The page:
Lamar's "Alright" was first adopted as a protest anthem by the Movement for Black Lives, a conference at Cleveland State University that convened Black Lives Matters' unofficial network of activists shortly following the fatal shooting of twelve-year-old Tamir Rice by police. Several tracks from Lamar's To Pimp a Butterfly were suggested by our writers, but this chorus in particular continues to inspire defiant hope in the face of despair. — Riley Cowing, Katie Moulton
2. "Noise," by Anousheh
I love what this song says about wanting to do something, wanting to speak up, wanting to make a positive impact, and not knowing where to begin or what your particular contribution is. Somewhere in between apathy and action, but with an encouraging message. It seems to say, "It's time. Let's use our voices." — Lara Ruggles
3. "Anatomy of Your Enemy," by Anti-Flag
"Be sure the enemy you have chosen is nothing like you. Find obvious differences like race, language, religion, dietary habits, fashion. THIS IS HOW TO CREATE AN ENEMY, THIS IS HOW TO START A WAR." Fourteen years ago, with the Mobilize album, politi-punks Anti-Flag wrote a song that should have made every Islamophobe, xenophobe and racist feel decidedly silly. Rather, one of them will become president. — Brett Callwood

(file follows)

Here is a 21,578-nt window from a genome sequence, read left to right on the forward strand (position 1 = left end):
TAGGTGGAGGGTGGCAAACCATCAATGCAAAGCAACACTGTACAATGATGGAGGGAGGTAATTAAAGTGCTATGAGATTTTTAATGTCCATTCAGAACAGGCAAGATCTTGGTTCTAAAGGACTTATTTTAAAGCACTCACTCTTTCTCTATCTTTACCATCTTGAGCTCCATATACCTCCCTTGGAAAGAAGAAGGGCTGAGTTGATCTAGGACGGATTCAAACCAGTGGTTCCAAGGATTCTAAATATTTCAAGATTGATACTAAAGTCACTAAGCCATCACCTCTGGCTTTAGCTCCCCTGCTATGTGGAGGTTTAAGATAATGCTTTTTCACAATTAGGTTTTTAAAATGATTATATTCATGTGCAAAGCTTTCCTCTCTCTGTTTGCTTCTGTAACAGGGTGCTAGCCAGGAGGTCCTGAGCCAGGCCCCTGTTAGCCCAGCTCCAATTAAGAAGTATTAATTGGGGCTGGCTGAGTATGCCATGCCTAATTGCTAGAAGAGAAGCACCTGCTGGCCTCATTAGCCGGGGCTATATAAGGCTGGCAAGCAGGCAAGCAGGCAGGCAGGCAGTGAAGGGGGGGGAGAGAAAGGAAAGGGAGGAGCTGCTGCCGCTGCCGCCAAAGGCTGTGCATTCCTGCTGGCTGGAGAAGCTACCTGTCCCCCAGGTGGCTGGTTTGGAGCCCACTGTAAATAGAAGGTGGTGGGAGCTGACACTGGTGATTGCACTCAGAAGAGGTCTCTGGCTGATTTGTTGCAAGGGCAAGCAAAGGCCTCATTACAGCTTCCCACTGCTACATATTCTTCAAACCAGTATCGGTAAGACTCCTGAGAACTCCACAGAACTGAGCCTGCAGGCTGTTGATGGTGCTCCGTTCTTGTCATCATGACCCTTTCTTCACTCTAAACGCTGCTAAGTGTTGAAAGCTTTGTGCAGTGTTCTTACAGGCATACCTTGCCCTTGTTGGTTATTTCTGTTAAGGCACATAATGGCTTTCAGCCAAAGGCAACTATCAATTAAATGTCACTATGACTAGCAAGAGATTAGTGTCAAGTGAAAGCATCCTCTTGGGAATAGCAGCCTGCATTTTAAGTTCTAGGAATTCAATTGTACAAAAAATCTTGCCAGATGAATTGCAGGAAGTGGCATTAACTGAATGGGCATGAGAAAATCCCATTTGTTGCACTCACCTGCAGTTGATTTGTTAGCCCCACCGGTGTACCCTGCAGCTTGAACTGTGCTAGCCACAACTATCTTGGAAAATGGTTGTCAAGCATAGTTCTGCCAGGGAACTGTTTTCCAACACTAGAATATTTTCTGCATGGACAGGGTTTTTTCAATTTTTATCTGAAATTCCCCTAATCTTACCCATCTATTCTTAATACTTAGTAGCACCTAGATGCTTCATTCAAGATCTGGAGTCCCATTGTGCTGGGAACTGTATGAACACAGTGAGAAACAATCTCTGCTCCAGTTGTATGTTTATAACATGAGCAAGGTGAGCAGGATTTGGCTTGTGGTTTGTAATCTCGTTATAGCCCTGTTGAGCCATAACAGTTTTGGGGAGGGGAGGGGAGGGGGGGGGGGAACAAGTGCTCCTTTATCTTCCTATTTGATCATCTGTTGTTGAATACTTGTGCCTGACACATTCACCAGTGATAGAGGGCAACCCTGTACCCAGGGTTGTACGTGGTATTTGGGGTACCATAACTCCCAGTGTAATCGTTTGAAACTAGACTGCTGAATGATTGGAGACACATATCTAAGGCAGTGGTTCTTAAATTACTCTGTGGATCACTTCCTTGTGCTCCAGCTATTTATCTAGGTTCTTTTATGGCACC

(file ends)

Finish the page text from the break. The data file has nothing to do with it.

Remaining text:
4. "Fuck Armageddon, This Is Hell," by Bad Religion
This is my favorite song by the smartest punk-rock group of all time. Even as teenagers, Bad Religion saw the sterility of Southern California and the hypocrisy and corruption of the Reagan Administration and wondered how hell could be any worse. Trump's America needs a band like Bad Religion to give us some intelligent, brutal anthems. — Adam Perry
5. "Revolution," by the Beatles
As the votes were coming in, I put on "Helter Skelter" and then "Revolution" when the result was confirmed. The Beatles are my safe place; my parents used them for their wedding song, I listened to them growing up and all throughout my life. I just kept repeating: "Everything's gonna be...all right." — Dylan White
6. "White Riot," by the Clash
I like "White Riot," by the Clash. The song was written in the 1970s, encouraging white people to stand with people of color for equality. Decades later, and the song is still relevant. — Emily Healy
7. "Nazi Punks Fuck Off," by Dead Kennedys
The ultimate middle finger to what is about to become our establishment, the DK original version is majestic, though the Napalm Death cover is also well worth checking out. The time for healing is later. Right now, we need a safe outlet for our anger, and this song provides it: "The real Nazis run your schools/They're coaches, businessmen and cops/In a real Fourth Reich, you'll be the first to go." — Callwood
8. "Full Communism," by Downtown Boys
— Bree Davies